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October 9, 2012 > Contractor & Service Provider Scams

Contractor & Service Provider Scams

Submitted By Newark PD

If it sounds too good to be true...

We all know the rest of that sentence and the unfortunate reality that comes with being duped by someone offering something that was truly too good to be true. Weekly, countless people throughout the country fall victim to a variety of scams and schemes designed to take their money. Often this parting with their hard-earned money did not have to happen if they had taken the time to better assess the offer and weed out that which is fraudulent.

One area in which thieves like to prey is in construction scams. The comment "I was in the neighborhood" is a common opening line of these con-artists. That opening line is usually followed with an offer to do a particular project for you (repair a roof, clean your driveway, paint your house or any number of other offers) at a reduced price, because they are "already in the neighborhood." The most unfortunate side of this scenario is that some people take the service provider's word for it and never ask, "Which neighbor's house are you working on? "and take the next step of verifying the work by talking to that neighbor.

Sometimes, these thieves try to bully persons into their services by beginning a particular project before being given authorization. Their arguments can be quite compelling and can make a person feel fairly pressured to comply. It's important to stand your ground, not give into something you have not agreed to in advance and report these criminals to law enforcement.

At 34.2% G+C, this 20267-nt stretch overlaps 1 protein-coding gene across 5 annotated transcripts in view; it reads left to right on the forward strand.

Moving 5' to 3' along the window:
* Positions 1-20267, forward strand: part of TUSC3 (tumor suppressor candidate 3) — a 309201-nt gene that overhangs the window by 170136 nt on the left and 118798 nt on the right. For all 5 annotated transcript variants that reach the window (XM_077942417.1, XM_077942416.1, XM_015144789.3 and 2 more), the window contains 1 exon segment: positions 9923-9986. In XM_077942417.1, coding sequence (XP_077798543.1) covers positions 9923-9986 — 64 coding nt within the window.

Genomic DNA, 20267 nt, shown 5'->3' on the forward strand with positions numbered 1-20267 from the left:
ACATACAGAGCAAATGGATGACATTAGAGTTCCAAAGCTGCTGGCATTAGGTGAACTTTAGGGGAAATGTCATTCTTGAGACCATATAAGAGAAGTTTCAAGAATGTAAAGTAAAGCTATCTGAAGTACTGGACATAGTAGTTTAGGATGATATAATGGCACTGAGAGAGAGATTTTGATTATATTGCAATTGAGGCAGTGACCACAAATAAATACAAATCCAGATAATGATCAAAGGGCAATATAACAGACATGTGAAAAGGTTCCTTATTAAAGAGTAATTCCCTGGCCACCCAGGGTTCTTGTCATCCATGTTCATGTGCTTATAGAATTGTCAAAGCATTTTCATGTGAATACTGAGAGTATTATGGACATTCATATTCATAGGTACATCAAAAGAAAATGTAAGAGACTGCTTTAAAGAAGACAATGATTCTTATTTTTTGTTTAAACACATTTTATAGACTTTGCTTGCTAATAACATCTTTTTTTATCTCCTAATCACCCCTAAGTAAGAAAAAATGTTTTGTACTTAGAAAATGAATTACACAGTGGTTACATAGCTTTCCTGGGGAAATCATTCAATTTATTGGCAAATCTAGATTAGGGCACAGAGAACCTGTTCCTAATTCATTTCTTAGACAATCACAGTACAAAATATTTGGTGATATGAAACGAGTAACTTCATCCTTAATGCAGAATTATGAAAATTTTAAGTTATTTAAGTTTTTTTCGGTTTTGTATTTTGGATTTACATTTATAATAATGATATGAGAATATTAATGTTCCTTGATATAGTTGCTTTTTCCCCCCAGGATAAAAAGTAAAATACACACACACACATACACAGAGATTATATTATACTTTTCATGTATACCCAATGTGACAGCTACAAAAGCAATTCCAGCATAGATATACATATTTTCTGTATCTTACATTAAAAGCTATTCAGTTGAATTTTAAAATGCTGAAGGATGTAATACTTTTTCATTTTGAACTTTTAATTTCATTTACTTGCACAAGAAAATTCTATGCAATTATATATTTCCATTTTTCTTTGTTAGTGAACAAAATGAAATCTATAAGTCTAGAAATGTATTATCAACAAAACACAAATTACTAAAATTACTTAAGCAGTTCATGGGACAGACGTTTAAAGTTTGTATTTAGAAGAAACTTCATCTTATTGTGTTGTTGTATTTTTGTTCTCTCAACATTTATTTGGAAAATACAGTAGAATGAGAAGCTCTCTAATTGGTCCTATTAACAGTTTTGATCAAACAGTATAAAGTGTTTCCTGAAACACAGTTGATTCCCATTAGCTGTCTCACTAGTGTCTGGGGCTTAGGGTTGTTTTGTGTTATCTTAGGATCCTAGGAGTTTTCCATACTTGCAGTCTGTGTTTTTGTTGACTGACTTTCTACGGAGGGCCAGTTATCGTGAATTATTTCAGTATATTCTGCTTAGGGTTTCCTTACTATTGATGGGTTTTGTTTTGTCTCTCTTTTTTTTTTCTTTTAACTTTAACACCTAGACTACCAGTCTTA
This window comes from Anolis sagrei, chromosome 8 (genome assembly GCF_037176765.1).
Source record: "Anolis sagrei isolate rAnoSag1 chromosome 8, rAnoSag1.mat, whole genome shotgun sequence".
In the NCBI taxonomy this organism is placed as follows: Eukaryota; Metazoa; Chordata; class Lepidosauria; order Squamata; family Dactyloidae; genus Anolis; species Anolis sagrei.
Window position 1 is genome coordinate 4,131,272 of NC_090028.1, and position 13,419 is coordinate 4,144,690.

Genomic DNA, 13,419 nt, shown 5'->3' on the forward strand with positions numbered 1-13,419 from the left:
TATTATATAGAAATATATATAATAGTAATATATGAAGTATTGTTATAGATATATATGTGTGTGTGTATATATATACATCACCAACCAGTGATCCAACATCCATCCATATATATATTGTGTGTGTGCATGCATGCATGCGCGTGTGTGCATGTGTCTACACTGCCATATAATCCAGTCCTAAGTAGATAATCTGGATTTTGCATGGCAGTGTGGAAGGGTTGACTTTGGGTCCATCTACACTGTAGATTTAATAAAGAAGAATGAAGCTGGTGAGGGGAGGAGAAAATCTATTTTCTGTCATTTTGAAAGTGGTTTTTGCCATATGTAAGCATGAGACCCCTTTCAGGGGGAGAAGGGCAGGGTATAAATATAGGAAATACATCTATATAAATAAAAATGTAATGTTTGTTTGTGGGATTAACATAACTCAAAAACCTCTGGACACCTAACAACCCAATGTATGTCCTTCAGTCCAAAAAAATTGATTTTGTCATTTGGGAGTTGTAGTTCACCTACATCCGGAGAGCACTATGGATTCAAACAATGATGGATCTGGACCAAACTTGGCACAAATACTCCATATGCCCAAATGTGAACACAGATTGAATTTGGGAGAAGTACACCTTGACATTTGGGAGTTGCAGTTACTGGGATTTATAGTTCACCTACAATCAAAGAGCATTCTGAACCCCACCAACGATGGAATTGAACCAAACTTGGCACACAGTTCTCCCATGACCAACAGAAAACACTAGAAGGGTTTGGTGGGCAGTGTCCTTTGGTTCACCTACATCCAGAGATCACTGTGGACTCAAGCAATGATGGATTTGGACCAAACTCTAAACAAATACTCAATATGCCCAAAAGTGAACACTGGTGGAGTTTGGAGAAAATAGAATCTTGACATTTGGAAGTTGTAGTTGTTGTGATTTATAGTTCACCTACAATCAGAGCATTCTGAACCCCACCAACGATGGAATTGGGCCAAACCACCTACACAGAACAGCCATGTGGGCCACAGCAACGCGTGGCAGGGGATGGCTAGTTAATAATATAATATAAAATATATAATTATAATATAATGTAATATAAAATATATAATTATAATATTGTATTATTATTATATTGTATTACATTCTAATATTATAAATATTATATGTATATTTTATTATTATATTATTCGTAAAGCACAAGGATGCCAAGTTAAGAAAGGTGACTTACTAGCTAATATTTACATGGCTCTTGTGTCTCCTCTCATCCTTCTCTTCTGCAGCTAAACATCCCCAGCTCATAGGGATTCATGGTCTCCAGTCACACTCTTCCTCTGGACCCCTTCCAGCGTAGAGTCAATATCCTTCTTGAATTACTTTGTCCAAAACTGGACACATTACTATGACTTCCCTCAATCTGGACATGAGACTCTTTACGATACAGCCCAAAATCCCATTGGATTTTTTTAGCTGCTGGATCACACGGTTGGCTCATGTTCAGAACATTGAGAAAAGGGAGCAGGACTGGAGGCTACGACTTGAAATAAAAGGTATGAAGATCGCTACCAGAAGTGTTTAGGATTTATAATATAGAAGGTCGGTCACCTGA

To avoid the destructive forces of unscrupulous construction and service providers, here are some tips to follow:

* "We're in the neighborhood doing another job!"- Find out where and check with that neighbor to see if they are actually offering quality work.

* Do not allow someone into your home or backyard that you do not know or trust.

* Confirm that they have the appropriate license and bonding and that It is valid (don't take their word for it, take the license number and call the appropriate government licensing board, located in the government section of your telephone book).

* Ask for references, but keep in mind those providing the reference may be acquaintances of the service person, so use caution in accepting the comments of references.

* If they claim no permit is required confirm this by calling the planning or building department yourself.

* If unsure, don't agree to anything! If you are in doubt over whether or not to do something, ask a family member or a trusted friend to weigh-In on your decision and have a second set of eyes take a peek!

* Contract, contract, contract! Do not agree to something verbally; only proceed after you both have signed a contract (In many cases it is advisable to have a qualified third-party or legal counsel review a contract before signing).

* Only pay a down payment on the project and agreed upon amounts as the work progresses.

Consumer Protection

What to do if you have been scammed? The Consumer and Environmental Protection Division of the District Attorney's Office can help. Visit their website at for further information or visit the Contractors State License Board (CSLB) website at The CSLB protects consumers by licensing and regulating California's construction industry.

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